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Prosciutto & Pesto Pizza
- 1 large pizza shell
- 1 clove garlic
- 1 cup pizza sauce
- 1 cup grated mozzarella
- 1/2 cup diced red pepper
- 1/8 cup diced onion
- 6 slices prosciutto
- 3 oz pesto
- 1/4 cup pine nuts
Preheat the oven to 425 F. Using a large spoon, spread the sauce on the pizza shell. (Alana and I usually purchase pizza shells from grocery stores or Italian delis – both Valoroso Foods and Mediterranean Market offer excellent pre-made shells). Spread the grated mozzarella evenly over the entire pie, and then top with red pepper and onion. Slice the prosciutto into strips, and place them evenly on the pizza; I find that if you roll or fold the strips up, they cook well without getting too crispy. Drizzle the pesto over the prosciutto and top with extra pine nuts if desired.
Place the pizza in the oven, and bake for 7-8 minutes. The pie should be closer to the top element, to prevent the bottom of the crust from burning. Once the crust has reach desired crispiness, I recommend broiling on high for 1-2 minutes to melt the cheese on top a little bit more. Remove from heat, allow to cool for a few minutes, slice and serve.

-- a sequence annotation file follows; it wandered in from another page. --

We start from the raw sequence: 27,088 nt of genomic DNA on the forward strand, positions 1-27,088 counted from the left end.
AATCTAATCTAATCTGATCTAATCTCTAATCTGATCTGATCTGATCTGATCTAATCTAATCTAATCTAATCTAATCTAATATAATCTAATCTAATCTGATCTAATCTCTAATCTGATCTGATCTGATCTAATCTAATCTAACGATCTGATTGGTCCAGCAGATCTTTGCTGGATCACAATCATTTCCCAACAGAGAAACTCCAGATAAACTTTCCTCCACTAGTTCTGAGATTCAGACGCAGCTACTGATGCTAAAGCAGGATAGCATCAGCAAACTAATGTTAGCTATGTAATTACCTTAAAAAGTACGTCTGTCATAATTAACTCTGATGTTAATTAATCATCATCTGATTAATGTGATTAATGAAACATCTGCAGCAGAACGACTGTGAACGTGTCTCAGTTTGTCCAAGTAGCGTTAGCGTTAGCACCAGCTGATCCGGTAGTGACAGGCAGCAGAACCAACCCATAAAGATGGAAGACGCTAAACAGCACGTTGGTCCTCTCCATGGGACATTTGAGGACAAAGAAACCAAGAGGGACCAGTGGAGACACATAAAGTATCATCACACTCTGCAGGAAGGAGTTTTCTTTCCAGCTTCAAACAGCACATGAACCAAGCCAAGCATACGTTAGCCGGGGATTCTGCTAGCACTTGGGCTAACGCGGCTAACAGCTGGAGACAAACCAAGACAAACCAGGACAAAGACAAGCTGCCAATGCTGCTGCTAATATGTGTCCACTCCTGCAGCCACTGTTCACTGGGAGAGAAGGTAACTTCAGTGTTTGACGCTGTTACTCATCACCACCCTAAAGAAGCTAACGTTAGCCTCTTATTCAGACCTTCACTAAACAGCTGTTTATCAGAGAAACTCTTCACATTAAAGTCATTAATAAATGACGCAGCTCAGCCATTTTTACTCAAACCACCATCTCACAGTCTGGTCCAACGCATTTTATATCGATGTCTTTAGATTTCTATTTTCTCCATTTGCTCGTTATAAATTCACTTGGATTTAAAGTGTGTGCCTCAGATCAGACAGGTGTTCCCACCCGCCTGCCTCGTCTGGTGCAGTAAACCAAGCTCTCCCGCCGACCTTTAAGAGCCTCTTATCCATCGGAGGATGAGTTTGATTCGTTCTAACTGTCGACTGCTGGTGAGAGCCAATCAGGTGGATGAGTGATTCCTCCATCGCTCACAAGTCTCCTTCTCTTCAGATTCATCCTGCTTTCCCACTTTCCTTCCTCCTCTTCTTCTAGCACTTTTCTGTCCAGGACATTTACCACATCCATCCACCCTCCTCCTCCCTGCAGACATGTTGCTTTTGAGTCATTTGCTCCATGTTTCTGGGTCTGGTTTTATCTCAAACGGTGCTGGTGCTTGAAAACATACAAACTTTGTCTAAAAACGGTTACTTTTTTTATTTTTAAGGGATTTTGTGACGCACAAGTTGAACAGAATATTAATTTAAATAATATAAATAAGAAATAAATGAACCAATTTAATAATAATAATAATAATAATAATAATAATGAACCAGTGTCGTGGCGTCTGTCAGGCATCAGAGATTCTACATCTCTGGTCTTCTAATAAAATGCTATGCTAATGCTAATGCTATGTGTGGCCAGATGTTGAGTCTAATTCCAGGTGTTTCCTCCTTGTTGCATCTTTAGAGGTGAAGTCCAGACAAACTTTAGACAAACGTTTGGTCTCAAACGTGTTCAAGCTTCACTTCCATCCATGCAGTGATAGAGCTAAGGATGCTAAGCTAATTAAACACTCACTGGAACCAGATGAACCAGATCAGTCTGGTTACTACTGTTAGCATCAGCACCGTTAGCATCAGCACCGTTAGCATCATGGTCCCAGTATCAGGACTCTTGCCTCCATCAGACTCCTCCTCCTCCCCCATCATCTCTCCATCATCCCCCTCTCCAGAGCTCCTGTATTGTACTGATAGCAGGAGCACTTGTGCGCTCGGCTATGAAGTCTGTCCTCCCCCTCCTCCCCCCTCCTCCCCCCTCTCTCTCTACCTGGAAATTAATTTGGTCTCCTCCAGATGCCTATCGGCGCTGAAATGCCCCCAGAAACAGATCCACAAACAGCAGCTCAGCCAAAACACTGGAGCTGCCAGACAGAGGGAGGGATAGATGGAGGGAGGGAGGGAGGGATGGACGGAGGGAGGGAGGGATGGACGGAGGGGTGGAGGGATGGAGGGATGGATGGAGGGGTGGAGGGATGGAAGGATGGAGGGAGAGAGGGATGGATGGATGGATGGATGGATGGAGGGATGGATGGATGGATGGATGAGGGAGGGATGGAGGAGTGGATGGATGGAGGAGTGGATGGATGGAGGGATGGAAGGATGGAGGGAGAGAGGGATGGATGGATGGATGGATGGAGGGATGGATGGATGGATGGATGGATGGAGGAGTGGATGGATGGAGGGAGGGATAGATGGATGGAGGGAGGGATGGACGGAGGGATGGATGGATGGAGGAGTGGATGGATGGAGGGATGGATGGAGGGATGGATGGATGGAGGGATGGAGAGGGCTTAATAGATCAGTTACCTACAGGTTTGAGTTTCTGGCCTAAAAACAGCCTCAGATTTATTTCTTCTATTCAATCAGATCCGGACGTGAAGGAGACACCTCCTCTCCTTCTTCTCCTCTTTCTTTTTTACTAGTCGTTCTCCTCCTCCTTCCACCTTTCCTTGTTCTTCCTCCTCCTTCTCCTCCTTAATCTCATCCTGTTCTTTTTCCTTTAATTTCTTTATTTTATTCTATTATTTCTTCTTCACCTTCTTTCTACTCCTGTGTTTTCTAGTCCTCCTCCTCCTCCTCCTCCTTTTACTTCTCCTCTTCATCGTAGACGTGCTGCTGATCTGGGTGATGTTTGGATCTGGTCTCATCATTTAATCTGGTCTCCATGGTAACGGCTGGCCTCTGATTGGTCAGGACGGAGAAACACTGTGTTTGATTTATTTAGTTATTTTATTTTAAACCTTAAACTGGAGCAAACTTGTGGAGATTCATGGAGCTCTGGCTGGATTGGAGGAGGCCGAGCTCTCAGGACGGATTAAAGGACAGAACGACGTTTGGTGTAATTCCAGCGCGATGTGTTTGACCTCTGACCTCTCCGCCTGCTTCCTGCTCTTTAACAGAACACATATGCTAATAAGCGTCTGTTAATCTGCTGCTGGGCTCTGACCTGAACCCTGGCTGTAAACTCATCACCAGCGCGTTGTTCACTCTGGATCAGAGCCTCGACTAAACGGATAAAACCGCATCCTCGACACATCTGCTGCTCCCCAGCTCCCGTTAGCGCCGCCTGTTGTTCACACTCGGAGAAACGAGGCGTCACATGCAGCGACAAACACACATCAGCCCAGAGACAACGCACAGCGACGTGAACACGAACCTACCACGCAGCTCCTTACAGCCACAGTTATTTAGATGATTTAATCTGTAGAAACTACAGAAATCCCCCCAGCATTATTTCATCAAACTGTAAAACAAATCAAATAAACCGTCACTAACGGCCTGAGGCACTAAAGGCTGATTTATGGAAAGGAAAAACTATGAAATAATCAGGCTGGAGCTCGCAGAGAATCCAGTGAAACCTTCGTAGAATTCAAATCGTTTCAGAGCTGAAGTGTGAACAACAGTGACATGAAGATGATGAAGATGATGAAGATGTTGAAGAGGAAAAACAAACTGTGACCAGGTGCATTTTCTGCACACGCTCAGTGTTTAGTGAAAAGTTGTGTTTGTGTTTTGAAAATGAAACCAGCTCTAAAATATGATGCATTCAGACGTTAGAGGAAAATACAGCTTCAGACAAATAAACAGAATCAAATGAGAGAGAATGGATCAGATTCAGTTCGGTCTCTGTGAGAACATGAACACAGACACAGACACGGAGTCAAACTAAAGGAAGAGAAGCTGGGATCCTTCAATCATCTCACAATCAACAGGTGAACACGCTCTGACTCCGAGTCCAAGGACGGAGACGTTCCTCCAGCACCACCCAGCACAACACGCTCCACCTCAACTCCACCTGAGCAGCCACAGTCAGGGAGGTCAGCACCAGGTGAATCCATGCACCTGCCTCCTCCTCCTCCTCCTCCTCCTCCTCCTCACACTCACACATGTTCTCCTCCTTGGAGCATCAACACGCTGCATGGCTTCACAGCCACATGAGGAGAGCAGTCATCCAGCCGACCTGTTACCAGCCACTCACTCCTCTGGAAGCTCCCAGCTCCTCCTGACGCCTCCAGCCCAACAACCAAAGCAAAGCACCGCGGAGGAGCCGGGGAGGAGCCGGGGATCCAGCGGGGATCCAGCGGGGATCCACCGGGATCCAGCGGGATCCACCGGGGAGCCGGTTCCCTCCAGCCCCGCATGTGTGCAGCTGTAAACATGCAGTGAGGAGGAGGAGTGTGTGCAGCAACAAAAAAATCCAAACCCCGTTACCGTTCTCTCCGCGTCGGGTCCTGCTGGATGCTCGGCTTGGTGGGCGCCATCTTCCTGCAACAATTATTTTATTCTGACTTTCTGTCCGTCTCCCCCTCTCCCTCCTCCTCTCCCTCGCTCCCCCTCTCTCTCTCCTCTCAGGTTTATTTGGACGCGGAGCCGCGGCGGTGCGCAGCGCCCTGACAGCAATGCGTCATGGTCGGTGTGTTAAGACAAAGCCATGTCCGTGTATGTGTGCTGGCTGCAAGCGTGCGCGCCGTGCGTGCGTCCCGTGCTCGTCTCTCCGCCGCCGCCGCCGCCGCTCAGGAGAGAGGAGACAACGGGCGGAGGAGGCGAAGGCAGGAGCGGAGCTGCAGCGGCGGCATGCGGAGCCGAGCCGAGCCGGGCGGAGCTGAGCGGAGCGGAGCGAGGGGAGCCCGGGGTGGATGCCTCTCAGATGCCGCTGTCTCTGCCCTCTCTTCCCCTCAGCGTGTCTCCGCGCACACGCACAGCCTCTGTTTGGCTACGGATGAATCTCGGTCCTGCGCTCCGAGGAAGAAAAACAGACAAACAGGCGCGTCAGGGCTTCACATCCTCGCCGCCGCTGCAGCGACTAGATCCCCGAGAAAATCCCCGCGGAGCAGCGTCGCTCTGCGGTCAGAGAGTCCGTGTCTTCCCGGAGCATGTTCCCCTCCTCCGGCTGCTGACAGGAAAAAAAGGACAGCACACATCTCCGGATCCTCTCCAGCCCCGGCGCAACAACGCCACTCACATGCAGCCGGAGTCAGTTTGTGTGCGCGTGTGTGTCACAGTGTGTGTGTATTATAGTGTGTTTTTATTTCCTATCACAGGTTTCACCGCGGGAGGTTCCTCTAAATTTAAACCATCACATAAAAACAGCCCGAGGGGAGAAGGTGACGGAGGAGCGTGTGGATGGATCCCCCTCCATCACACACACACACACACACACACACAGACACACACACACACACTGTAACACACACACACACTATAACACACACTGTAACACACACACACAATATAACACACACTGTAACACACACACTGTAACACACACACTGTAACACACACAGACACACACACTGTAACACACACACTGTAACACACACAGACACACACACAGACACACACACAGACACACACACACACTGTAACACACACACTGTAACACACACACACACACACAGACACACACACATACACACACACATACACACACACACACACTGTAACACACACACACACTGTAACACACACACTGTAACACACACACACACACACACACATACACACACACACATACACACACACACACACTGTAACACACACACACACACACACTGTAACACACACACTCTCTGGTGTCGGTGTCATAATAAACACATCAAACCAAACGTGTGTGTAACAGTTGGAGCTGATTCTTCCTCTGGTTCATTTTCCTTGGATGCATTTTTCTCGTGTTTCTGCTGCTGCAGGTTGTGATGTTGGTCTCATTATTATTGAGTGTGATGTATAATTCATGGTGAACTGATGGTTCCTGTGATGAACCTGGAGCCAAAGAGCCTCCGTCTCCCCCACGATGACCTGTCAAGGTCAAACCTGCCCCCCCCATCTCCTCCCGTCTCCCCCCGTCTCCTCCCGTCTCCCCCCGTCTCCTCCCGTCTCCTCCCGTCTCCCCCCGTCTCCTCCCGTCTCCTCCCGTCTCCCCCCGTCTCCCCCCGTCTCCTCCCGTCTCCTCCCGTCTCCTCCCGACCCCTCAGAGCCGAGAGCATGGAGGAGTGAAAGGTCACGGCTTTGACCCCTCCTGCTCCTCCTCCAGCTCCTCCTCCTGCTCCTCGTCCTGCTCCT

Years ago I decide I was going to have a proper wine collection. Rather than buying bottles to be opened within days, I started purchasing additional bottles designed to be laid down for a while, to be opened only on special occasions. Aided by the knowledgeable staff at various wine stores around Kelowna, I started to slowly build up a modest collection. This bottle, a 2004 Sandhill SLP Malbec, was one of the first I purchased to lay down, and I put a sticker on it: “Do not drink until 2011″. I was determined to wait it out.
January 2011 rolled around and I thought hey, I made it this far, let’s keep going. So I waited, through spring and summer and fall and winter, and finally the perfect occasion rolled around: Alana and I moved back into our apartment after getting our bathrooms renovated.
Special occasion indeed. New tile and cabinets are pretty great, but shower faucets with temperature memory? That calls for a celebration.
So we drank wine, made our favorite homemade pizza, and settled into two weeks worth of our favorite shows saved on the DVR. Ahh, Friday nights.
The wine is an unusual shade of red, with an orangish-brown hue rather than the deep burgundy you often see with older reds. The first sip is very smooth, indicative of the long time this wine has been in the bottle. With a medium body and just a hint of acidity, the wine finishes pretty long, with the mild cherry and blackberry notes sticking around for a while. No one flavour is overwhelming, resulting in a balanced if not slightly underwhelming red. When comparing these notes to those online from several years ago, it appears the wine is nearing its end of optimal drinking life – if you’ve got a bottle kicking around in your cellar, look to drink it pretty soon. 88 points.
My Wife’s Notes:
“It’s not a very sweet wine, but it is very smooth. I think I could probably drink this all night. Maybe I will!”
2004 Sandhill SLP Malbec. This vintage is no longer available for purchase.